Kickstarter Campaign Goals: Set Your Sights For Success

People live in their own heads. We all experience the world differently.

Business is built upon these intricacies, but also upon the innate internal instincts of all. As humans we have basic behaviors, actions and thought patterns which permeate society and add certainty into the unknown world of emotion.

If it wasn’t obvious by the overly obscure vocabulary and attempted deep dive into internal wiring we want to to explore the arena of psychology today as it pertains to Kickstarter.

In a previous interview with the enterprising foodie Michael Finizio, innovator of the revolutionary ravioli roller we briefly discussed the ideas of campaign goals in crafting success. Although afterward a previously open Michael made some appeals to disavow the details in the interview we finally found the true value in including them.

This article is an attempt to uncover the truth behind Kickstarter campaign goals and describe strategies for inventors everywhere to most readily rock their crowdfunding endeavors.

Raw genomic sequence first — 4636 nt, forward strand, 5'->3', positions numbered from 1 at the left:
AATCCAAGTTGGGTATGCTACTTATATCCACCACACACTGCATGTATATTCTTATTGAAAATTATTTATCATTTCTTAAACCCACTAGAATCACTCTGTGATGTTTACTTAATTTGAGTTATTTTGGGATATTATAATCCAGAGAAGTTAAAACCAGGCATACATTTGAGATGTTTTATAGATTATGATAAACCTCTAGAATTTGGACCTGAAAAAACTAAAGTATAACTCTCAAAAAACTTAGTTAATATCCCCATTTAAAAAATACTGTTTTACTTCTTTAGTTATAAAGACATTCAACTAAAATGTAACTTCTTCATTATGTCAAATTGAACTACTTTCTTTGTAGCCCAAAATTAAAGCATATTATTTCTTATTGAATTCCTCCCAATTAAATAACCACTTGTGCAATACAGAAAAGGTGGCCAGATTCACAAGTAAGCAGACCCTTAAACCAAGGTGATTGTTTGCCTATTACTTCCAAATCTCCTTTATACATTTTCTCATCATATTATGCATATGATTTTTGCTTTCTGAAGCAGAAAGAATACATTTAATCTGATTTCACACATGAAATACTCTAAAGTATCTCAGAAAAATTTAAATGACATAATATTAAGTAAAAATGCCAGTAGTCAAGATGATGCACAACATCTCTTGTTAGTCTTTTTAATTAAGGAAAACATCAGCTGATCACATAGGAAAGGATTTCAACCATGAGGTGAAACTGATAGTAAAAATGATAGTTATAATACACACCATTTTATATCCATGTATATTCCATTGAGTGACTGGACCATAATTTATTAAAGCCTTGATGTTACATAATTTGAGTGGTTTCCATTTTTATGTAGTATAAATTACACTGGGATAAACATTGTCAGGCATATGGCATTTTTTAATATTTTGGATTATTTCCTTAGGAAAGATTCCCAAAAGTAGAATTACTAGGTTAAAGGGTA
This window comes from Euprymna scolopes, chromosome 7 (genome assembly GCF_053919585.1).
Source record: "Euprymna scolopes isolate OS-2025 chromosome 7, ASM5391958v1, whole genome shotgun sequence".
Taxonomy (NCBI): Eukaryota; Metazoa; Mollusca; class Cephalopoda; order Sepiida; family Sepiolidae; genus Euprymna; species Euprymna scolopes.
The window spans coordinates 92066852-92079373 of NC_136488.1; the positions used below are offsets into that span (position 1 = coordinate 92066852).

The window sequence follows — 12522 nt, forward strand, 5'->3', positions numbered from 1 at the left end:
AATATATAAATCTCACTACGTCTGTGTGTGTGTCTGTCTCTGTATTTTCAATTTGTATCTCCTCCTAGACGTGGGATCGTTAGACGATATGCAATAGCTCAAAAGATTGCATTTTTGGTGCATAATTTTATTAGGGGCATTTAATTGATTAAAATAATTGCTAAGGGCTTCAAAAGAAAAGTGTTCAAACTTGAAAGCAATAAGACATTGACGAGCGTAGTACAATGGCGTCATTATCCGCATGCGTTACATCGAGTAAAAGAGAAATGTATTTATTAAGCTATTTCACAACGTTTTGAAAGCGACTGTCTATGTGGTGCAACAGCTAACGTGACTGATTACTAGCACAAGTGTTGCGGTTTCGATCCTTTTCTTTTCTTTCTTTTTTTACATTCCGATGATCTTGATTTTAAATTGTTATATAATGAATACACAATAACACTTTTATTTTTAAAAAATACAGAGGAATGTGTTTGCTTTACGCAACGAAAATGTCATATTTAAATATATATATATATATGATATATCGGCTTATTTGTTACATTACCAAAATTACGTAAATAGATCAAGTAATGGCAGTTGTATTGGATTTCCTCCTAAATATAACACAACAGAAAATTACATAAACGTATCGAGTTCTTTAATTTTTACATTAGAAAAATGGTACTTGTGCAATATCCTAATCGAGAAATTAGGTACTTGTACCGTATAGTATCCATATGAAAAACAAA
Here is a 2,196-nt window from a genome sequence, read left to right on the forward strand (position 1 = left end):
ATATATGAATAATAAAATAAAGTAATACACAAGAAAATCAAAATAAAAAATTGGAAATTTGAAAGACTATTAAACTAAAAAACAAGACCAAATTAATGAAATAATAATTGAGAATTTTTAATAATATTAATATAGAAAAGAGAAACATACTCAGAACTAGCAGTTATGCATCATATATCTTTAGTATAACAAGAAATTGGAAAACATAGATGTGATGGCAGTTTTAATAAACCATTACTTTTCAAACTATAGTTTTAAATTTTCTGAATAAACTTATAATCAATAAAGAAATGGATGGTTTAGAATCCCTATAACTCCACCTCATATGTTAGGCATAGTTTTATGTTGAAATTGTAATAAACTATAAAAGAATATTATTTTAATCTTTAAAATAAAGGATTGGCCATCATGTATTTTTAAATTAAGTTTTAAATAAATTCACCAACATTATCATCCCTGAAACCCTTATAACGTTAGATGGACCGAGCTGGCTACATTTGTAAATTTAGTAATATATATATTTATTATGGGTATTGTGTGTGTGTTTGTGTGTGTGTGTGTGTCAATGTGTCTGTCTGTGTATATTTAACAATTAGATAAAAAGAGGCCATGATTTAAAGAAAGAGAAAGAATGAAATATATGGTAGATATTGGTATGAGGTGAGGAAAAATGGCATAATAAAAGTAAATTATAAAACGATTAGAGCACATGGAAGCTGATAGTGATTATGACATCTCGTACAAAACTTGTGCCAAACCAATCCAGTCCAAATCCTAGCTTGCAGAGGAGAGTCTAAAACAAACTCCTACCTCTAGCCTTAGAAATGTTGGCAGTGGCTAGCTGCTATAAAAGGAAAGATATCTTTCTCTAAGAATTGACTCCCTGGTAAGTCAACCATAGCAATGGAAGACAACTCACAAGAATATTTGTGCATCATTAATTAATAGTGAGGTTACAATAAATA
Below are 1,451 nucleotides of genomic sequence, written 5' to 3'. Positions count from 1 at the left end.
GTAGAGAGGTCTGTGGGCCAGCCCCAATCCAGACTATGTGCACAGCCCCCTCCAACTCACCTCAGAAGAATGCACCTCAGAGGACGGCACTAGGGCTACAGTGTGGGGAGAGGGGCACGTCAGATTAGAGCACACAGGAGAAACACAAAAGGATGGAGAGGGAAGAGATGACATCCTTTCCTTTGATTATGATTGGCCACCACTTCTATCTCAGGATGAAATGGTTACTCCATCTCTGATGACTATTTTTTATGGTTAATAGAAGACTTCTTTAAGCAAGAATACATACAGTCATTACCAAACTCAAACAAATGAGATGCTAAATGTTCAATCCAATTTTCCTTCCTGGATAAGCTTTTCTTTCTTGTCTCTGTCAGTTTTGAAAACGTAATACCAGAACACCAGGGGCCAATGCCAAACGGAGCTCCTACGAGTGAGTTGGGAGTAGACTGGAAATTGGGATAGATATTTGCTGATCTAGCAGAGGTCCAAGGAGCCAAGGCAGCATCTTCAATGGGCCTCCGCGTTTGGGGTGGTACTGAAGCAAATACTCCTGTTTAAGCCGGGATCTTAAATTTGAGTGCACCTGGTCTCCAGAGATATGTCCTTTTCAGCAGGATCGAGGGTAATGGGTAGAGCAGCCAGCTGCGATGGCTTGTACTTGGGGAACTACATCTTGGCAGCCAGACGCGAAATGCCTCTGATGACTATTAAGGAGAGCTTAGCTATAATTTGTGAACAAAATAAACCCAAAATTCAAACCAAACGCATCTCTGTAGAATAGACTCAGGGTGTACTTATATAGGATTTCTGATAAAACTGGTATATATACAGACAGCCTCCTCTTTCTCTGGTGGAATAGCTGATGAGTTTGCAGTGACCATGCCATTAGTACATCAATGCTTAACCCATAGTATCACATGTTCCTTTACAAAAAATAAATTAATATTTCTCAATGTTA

Manufacturing Money Madness

Choosing campaign targets is a tricky task at best. How does one go about ensuring maximum success without risking results?

First find your bare necessities. Here entrepreneurs envelope themselves in spreadsheets, manufacturing methods and shipping costs to project profits and requirements needed to fulfill a campaign. After accounting for tooling, labor, shipping and all the other obnoxious costs of creating a business and building products for backers you have your basic minimum of success. This number defines the essence of your creation and is the absolute requirement necessary to turn your dream into a reality.

So you know the expenses…what next?

The Psychology of Startup Goals

Here is where psychological mind games manifest.